Post-traumatic DI may result from an inflammatory edema around the neurons of the hypothalamus or posterior pituitary that may recover following resolution of the swelling. This may also be a result of damage to the hypothalamic neurons in the supraoptic and paraventricular regions or in the terminal axons of the posterior pituitary. These abnormalities may be transient when the neurons make new connections or may be permanent if gliosis occurs15.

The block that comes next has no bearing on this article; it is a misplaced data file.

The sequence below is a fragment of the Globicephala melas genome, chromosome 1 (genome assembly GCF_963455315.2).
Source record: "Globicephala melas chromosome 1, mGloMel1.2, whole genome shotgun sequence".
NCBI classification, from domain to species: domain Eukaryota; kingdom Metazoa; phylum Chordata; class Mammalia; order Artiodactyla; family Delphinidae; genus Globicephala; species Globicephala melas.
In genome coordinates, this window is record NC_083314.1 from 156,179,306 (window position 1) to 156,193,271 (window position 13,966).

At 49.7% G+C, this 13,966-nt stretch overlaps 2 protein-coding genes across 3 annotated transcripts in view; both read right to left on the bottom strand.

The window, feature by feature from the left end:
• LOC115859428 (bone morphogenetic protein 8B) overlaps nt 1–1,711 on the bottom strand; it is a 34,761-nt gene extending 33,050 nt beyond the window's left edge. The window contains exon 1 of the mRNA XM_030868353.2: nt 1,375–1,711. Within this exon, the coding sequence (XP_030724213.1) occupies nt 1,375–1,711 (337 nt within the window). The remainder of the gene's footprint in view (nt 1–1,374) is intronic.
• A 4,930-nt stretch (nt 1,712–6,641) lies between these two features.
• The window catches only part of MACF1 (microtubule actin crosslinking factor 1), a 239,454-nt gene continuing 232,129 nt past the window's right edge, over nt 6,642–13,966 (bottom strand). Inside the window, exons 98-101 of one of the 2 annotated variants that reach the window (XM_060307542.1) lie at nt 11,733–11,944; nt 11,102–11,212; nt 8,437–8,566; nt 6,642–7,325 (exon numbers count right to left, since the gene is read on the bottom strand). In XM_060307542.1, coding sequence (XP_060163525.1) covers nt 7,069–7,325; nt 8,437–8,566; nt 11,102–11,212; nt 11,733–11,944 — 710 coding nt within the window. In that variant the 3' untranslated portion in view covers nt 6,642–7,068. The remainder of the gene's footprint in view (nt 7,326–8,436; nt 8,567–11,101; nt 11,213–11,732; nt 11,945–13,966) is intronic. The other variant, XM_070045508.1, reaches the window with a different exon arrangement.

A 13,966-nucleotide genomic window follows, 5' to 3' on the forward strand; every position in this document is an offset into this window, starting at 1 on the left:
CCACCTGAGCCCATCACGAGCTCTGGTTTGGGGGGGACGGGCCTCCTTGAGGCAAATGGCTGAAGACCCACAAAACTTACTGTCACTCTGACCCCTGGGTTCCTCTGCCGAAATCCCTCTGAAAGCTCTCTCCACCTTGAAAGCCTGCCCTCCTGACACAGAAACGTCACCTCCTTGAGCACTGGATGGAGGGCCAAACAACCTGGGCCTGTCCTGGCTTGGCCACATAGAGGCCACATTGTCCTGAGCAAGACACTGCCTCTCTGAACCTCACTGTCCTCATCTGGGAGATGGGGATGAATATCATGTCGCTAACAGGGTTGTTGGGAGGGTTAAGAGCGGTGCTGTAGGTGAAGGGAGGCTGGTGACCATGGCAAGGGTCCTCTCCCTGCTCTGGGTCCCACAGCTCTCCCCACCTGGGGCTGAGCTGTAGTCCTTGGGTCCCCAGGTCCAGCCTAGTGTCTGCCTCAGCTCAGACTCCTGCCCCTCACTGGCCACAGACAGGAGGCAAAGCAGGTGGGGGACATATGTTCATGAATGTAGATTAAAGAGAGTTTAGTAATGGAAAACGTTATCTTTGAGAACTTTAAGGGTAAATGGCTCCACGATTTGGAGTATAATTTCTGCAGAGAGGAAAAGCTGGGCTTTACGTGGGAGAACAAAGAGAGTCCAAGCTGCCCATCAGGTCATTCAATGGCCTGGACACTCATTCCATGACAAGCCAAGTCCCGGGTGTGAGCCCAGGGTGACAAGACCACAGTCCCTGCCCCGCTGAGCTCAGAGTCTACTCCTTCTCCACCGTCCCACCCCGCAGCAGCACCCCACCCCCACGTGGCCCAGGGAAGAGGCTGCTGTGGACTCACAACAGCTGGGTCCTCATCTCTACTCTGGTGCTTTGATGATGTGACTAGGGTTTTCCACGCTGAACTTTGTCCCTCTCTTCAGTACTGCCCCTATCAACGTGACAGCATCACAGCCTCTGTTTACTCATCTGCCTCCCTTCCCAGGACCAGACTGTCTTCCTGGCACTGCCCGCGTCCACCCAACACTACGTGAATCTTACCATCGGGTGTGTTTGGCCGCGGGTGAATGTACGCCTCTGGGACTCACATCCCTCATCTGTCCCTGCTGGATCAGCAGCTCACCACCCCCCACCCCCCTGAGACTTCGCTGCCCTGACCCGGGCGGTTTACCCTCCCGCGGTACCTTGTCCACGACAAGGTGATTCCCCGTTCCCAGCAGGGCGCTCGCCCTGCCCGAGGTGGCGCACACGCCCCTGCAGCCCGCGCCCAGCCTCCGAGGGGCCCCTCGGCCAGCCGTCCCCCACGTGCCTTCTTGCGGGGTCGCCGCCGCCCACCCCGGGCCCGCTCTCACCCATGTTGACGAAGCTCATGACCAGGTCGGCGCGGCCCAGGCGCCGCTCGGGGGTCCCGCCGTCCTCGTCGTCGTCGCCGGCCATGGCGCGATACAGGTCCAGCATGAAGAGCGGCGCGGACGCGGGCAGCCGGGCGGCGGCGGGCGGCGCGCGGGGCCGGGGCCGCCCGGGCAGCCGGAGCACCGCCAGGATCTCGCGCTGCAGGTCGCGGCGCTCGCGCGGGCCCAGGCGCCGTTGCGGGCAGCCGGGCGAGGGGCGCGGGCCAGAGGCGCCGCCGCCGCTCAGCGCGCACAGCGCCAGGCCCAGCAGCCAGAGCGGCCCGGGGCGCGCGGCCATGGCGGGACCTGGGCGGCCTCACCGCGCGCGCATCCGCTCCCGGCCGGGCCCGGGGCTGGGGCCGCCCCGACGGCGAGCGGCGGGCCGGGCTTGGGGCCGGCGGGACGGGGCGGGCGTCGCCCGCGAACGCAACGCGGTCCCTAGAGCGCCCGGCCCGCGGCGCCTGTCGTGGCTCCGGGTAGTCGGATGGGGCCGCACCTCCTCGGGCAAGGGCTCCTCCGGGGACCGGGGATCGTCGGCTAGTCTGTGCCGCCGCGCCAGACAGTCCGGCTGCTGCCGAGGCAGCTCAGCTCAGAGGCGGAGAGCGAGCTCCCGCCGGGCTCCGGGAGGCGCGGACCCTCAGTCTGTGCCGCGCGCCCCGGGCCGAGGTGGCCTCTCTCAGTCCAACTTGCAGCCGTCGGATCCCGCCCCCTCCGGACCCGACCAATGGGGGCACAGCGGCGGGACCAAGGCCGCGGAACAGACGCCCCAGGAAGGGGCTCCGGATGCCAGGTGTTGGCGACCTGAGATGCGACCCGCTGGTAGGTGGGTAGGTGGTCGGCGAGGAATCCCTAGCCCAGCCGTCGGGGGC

Little research has been carried out in the posterior pituitary function of survivors of TBI. Agha et al.16 reported a significant functional alteration in the gland, both in the early and later stages, suggesting that the treatment of these abnormalities is of vital importance in maximizing the potential for recuperation of these patients and reducing morbidity. Wong et al.20 reported the occurrence of DI in 3.7% of neurosurgical patients in an intensive care unit. In a retrospective study, Boughey et al.21 reported that the incidence of DI in patients with TBI was 2.9%. However, these investigators excluded patients with incomplete data for diagnosis from the study, but failed to relate how many patients were excluded. Mean plasma sodium level in their study was 161 mEq/L, suggesting that their patients were very critically ill21. Moreover, in this same study, moderate manifestations of DI were also confounded, since urine hypotonicity was defined at an arbitrary borderline value of 300 mOsmol/kg. In our study, serum sodium and plasma osmolality tended to be higher in non-survivor patients, confirming the observation that high plasma levels of sodium are strongly related to injury severity. However, in normal individuals, when plasma levels of sodium exceed 145mEq/L, there is an increase in AVP secretion, resulting in a maximum urinary concentration22. Therefore, urinary osmolality between 300-600 mOsmol/kg in a hypernatremic patient may be inappropriately low and consistent with a diagnosis of DI22.